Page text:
Photo: NASA / Joel Kowsky / copyright
The US space agency NASA confirmed that everything is ready for the launch next Sunday from Cape Canaveral (Florida) of SpaceX Crew-3, the third manned commercial mission to the International Space Station (ISS, in English).
The takeoff is scheduled for next October 31, Halloween day, at 2:21 EDT (6:21 GMT), from the Kennedy Space Center, in central Florida, the agency reiterated this Wednesday after the review of the preparations for launch.
Four astronauts will travel aboard a new Dragon spacecraft, the Endurance, which will take off from platform 39A powered by a Falcon 9 rocket that had already been used last June.
The SpaceX Crew-3 team is made up of the American NASA astronauts Raja Chari, Tom Marshburn and Kayla Barron and the German Matthias Maurer from the European Space Agency (ESA).
“We are very excited to be here and to be sitting a few miles from the rocket in which we will travel,” Chari, mission commander, said Wednesday at a press conference in Cape Canaveral.
“Last night we were able to see Endurance in the hangar and we put our hands on our Dragon, so it was a very special experience,” he added.
For his part, Marshburn, the only one of the four who has gone into space before, said on his Twitter account that he is eager to travel in the Endurance capsule, which is already installed for takeoff.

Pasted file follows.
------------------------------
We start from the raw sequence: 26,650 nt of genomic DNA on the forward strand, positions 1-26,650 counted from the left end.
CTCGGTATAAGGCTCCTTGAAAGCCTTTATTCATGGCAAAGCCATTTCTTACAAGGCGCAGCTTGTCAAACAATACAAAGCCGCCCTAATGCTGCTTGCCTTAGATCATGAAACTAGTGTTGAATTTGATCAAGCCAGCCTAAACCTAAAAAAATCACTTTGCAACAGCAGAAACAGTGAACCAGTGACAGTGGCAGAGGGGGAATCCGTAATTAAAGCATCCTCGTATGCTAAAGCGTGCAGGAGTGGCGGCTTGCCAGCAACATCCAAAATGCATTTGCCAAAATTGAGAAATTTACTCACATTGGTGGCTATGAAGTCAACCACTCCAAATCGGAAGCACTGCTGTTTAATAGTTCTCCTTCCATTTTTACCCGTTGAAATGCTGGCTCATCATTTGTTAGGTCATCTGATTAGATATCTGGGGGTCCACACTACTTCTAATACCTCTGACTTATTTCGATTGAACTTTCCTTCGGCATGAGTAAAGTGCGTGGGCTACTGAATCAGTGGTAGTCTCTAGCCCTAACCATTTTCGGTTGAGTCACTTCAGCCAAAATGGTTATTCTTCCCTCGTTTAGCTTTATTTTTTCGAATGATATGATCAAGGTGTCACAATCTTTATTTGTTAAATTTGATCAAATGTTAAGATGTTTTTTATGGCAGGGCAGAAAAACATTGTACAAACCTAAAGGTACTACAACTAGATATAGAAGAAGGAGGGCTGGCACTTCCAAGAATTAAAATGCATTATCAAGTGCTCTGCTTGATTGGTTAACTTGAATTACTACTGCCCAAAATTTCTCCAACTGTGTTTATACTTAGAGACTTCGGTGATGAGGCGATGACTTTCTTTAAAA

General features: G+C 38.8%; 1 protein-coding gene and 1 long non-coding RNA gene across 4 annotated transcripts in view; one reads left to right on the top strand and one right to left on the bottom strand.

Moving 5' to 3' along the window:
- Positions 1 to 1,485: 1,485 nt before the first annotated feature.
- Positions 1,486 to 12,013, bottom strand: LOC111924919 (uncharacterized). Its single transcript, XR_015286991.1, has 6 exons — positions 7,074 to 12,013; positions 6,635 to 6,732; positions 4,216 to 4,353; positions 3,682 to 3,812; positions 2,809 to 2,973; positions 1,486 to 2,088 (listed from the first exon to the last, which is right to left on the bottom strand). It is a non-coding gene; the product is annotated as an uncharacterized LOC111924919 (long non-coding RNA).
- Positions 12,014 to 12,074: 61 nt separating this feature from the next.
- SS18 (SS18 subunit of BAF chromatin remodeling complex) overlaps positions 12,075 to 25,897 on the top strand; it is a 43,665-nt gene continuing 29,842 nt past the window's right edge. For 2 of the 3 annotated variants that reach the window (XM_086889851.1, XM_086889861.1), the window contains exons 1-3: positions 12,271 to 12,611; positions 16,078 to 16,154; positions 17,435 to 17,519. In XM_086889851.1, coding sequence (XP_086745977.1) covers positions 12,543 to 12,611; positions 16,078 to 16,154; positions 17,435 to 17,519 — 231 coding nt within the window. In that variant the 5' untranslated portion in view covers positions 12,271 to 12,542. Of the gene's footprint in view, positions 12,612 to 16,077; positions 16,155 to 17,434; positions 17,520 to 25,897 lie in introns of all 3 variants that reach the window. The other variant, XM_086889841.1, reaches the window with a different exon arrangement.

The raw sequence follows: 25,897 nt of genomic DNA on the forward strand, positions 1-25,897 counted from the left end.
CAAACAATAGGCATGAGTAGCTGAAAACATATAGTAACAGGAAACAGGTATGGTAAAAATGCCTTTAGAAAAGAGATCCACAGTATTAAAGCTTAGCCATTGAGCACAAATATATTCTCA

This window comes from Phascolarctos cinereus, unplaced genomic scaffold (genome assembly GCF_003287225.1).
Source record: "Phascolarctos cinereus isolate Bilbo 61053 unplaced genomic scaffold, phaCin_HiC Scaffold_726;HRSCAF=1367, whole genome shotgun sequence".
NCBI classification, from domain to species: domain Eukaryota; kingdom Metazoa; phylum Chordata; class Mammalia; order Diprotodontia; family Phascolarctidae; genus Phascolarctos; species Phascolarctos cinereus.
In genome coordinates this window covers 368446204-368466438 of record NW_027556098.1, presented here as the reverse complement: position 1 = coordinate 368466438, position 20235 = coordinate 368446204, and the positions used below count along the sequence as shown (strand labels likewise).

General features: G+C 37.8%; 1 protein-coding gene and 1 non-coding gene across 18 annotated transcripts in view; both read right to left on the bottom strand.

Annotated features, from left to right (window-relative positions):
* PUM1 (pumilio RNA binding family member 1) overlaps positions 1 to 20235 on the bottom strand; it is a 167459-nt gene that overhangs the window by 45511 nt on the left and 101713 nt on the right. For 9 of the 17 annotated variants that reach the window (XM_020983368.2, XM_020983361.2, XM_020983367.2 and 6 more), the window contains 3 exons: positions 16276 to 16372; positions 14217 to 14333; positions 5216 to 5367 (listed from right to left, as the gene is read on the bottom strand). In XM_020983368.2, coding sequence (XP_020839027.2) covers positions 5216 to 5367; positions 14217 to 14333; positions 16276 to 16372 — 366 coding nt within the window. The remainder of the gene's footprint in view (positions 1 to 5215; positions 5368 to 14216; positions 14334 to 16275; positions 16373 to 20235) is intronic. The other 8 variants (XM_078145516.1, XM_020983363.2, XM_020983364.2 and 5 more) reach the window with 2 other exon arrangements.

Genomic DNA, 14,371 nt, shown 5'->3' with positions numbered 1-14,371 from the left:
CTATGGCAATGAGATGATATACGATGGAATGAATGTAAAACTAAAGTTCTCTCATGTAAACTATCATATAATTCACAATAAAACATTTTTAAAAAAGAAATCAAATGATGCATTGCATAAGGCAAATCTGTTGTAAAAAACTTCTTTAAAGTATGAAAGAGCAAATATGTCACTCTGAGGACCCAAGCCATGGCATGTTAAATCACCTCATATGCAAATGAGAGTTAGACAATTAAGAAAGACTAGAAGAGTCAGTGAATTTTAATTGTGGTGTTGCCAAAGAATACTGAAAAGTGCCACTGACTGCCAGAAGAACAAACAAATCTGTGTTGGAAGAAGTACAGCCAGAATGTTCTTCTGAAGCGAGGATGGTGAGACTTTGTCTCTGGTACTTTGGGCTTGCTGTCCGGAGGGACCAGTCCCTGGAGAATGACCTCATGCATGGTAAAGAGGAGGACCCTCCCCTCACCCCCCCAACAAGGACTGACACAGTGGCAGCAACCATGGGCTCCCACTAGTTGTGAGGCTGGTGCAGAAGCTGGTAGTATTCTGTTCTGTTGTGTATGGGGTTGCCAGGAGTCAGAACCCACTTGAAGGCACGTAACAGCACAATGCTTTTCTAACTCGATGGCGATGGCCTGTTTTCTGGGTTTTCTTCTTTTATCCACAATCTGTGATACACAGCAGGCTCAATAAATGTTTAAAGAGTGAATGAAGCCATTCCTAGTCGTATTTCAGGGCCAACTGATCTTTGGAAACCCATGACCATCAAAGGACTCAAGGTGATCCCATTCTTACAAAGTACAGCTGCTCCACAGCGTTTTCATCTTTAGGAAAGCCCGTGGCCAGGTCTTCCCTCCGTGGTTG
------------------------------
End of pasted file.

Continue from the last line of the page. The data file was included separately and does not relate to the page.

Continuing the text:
Marshburn completed his maiden space flight in July 2009 and was on the ISS as a flight engineer in December 2012.
While aboard the station, he logged more than 146 days in space and more than 5 hours of emergency spacewalk to replace a leaking ammonia bomb.
The SpaceX Crew-3 astronauts will remain aboard the ISS for a six-month science mission, living and working as part of what is expected to be a seven-member crew.
Approximately 22 hours after launch, if all goes as planned, on Monday, November 1 at 12:10 EDT (4:10 GMT), the astronauts will arrive at the microgravity lab.
There they will relieve the crew of the SpaceX Crew-2, the Americans Shane Kimbrough and Megan McArthur, the Japanese Akihiko Hoshide and the French Thomas Pesquet.
The four will return to Earth in early November aboard a Dragon ship, Endeavor, which will land in one of seven landing zones in the ocean off the coast of Florida.
Previous missions were SpaceX Crew-1, which departed from Cape Canaveral in November last year, which in turn was preceded by the historic Demo-2 test trip, which began on May 30, 2020.
In Demo-2, Bob Behnken and Doug Hurley traveled to the ISS and within two months returned to Earth in the same capsule, which fell into the Gulf of Mexico in a controlled and smooth manner in August 2020.
Demo-2 was a landmark mission that allowed astronauts to be sent from US soil to the ISS nine years after its space shuttle program was canceled.
Since the last flight of the shuttle Atlantis to Earth orbit in 2011, NASA had been forced to use only Russian launch systems such as Soyuz to put its astronauts into orbit.
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